At the time of the February CSE meeting, the student's parents were concerned by his behaviors at home, however, district personnel testified that the student did not exhibit significant behavior problems at school (Tr. pp. 82, 84, 152, 238-39, 245-46, 266, 273-74, 317-21, 417, 432-33, 534). According to the CSE meeting minutes, the parents acknowledged that the student was not a behavior problem in school, but reported that at home, the student "explode[d]" (Joint Ex. 15 at p. 4). With respect to the student's in-school behavior, the February 2015 IEP indicated that the student needed to learn to recognize when his behavior was becoming inappropriate and take steps to correct his behavior (Joint Ex. 16 at p. 10). According to the management needs section of the IEP, the student was noted to benefit from reminders to wait his turn and refrain from shouting out in class, as well as from short breaks to avoid frustration (id. at p. 12). A counseling goal was included in the February 2015 IEP that addressed communicating an understanding of a variety of feeling words and labeling an appropriate feeling connected to an experience/behavior (id. at p. 13).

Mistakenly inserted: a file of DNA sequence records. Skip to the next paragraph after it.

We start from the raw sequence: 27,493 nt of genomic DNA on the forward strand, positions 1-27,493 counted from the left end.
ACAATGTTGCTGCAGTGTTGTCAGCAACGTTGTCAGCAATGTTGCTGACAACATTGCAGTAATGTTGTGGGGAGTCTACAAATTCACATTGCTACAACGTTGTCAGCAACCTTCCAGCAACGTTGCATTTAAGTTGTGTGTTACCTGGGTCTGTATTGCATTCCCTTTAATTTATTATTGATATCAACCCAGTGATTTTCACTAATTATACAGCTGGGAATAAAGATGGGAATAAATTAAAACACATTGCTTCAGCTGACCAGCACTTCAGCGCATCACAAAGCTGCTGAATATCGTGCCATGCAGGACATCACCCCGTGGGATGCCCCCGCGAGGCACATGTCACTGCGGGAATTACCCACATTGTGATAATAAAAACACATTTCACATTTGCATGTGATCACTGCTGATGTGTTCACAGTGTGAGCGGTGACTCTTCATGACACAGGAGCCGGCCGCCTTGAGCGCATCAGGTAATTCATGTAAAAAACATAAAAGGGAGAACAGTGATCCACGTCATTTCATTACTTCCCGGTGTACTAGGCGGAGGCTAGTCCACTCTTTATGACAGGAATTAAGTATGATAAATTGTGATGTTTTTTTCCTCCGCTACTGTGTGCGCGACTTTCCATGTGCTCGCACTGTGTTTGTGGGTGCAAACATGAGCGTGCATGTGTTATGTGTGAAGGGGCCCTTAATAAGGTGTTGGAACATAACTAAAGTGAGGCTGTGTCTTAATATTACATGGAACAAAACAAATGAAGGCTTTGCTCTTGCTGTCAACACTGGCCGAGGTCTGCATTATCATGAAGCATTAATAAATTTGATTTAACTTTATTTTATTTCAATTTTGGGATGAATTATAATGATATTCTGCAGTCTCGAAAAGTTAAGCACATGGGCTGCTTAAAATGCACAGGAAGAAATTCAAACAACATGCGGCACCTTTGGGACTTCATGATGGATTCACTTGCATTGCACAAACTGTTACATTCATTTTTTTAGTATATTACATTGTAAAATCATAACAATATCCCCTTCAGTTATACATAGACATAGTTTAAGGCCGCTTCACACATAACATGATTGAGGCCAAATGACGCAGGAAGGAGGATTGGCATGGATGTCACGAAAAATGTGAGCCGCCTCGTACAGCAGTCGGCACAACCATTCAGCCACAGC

Next, the present levels of performance in the February 2015 IEP specifically detailed the student's strengths and weaknesses, which reflected the student's learning style (Joint Ex. 16 at pp. 5-9, 12). Contrary to the parents' claim that the IEP failed to include strategies that had been successful for the student, the IEP reflected strategies recommended by the student's teacher and parents, such as: providing encouragement to go back to the text to find the answers to comprehension questions, using graph paper and/or visual references for letter size when writing, using a place value chart to show regrouping for multi-digit subtraction problems, reading math tests aloud, providing encouragement to show all the steps when solving math problems, checking for understanding, repeating/rephrasing directions as needed, providing reminders to wait his turn, breaking down assignments, providing breaks throughout the day, and providing seating on an "end" to allow the student to stand if needed (Joint Exs. 15 at pp. 6-7; 16 at pp. 8-12). Notably, the February 2015 IEP also included a statement regarding the "effect of student's needs on involvement and progress in the general education curriculum," that indicated the student's orthographic processing deficits adversely affected his educational performance, especially with regard to efficiently recognizing words and accurately spelling words (Joint Ex. 16 at p. 12).